There is considerable evidence suggesting that inflammatory responses may be involved in the neurodegenerative cascade of Alzheimer disease (AD). Blood-based biomarker analysis of inflammatory markers indicative of dementia could serve as a minimally invasive and easy-to-administer diagnostic tool in primary care.
Material and Methods:
The authors quantified 6 markers (brain-derived neurotrophic factor, insulin-like growth factor 1, vascular endothelial growth factor, transforming growth factor-beta type 1, monocyte chemoattractant protein 1, and interleukin-18) in blood serum of 68 healthy blood donors (controls), 42 patients with AD at the dementia stage, 55 patients with AD at the stage of mild cognitive impairment (MCI-AD), and 25 patients with MCI non-AD. All patients have been fully characterized, including AD biomarker analyses in cerebrospinal fluid. Data were analyzed in an algorithm that was trained, validated, and then used for dichotomous classification of unknown data into data sets suspicious and not suspicious of AD.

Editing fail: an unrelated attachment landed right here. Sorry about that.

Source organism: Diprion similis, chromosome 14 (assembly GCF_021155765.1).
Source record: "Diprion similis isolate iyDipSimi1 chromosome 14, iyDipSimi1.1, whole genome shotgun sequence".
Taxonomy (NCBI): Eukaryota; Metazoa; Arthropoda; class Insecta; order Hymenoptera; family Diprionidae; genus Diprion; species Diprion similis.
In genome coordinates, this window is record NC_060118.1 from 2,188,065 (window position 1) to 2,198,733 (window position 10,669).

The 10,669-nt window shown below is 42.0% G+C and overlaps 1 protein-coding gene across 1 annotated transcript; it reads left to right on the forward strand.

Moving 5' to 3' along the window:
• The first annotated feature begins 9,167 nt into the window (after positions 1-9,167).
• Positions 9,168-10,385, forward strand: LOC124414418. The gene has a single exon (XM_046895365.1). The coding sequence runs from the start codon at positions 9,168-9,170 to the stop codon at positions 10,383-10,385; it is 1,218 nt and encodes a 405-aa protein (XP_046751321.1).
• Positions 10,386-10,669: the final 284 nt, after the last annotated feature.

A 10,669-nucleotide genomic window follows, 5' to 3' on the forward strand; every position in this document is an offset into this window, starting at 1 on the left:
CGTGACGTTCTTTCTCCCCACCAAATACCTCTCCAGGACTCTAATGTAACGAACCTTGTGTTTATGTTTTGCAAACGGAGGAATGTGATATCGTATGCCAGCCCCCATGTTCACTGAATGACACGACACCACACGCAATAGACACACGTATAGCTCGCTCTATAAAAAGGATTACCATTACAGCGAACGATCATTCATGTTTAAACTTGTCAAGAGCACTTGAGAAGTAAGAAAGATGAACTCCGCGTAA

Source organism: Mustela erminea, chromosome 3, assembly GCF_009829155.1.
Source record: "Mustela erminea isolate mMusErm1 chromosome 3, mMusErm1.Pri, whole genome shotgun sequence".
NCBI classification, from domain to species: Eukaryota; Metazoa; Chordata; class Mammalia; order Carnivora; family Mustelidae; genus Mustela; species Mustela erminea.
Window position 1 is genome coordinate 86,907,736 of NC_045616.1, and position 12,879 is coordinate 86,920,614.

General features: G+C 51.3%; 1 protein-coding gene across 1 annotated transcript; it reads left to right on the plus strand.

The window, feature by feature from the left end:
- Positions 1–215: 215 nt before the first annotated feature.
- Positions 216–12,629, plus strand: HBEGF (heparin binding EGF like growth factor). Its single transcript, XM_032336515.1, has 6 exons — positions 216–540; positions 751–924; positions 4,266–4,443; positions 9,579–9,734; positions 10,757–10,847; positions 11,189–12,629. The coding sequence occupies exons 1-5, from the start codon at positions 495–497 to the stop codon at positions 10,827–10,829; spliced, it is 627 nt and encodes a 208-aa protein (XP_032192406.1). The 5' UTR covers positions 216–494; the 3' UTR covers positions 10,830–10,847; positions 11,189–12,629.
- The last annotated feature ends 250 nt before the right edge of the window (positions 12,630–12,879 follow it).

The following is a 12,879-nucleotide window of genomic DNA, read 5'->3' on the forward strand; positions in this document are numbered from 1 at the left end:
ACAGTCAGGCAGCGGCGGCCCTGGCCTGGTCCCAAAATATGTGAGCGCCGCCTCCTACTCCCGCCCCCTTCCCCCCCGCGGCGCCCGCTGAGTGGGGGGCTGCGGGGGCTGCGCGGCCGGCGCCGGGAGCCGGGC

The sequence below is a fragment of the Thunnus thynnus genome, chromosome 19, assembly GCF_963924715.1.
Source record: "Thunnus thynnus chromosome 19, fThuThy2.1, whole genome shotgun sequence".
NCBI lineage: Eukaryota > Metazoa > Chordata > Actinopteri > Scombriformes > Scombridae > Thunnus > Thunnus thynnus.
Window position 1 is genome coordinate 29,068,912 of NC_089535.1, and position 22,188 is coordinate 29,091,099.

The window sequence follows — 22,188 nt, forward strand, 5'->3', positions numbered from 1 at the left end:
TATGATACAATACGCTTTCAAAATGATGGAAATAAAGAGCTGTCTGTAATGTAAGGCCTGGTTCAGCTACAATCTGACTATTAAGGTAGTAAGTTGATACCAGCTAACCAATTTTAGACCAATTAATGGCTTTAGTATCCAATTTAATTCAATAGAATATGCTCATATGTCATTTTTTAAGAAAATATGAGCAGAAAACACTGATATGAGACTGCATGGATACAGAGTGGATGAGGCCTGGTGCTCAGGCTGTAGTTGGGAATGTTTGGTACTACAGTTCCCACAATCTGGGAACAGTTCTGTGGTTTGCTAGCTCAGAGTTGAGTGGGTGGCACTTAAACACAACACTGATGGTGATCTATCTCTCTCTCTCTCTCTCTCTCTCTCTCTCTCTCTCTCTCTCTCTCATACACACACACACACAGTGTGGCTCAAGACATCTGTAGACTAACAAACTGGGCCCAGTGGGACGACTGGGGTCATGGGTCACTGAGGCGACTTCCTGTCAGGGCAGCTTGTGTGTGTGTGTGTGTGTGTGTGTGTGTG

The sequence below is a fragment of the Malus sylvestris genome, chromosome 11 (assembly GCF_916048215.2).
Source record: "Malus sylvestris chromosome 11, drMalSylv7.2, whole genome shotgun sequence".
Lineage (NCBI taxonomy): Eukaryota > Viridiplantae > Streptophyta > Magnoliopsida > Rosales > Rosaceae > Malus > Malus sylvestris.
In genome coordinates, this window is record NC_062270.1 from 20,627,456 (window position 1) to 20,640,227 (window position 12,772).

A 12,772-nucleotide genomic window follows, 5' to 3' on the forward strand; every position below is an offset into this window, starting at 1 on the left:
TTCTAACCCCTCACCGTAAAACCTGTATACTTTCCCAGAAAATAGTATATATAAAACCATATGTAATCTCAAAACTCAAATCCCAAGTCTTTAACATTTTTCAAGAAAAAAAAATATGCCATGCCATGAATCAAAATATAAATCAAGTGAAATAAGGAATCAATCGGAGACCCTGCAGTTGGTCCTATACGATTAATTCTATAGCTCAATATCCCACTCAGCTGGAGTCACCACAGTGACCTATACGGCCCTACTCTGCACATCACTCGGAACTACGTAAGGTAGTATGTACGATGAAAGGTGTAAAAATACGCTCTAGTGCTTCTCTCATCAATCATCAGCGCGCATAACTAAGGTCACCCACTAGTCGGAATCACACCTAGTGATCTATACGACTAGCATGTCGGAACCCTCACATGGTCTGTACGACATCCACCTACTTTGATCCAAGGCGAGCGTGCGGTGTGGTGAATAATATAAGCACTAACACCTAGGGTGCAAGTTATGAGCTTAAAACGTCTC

Using this algorithm, 47 of 55 MCI-AD (85.5%) and 20 of 25 MCI non-AD (80%) cases were classified as suspicious of AD.
This panel of 6 markers in blood serum may indicate underlying neurodegenerative processes in patients with AD at the MCI stage. The authors assume that a deranged equilibrium of neuroprotective and inflammatory processes is an overall major cause for neurodegeneration and cognitive decline.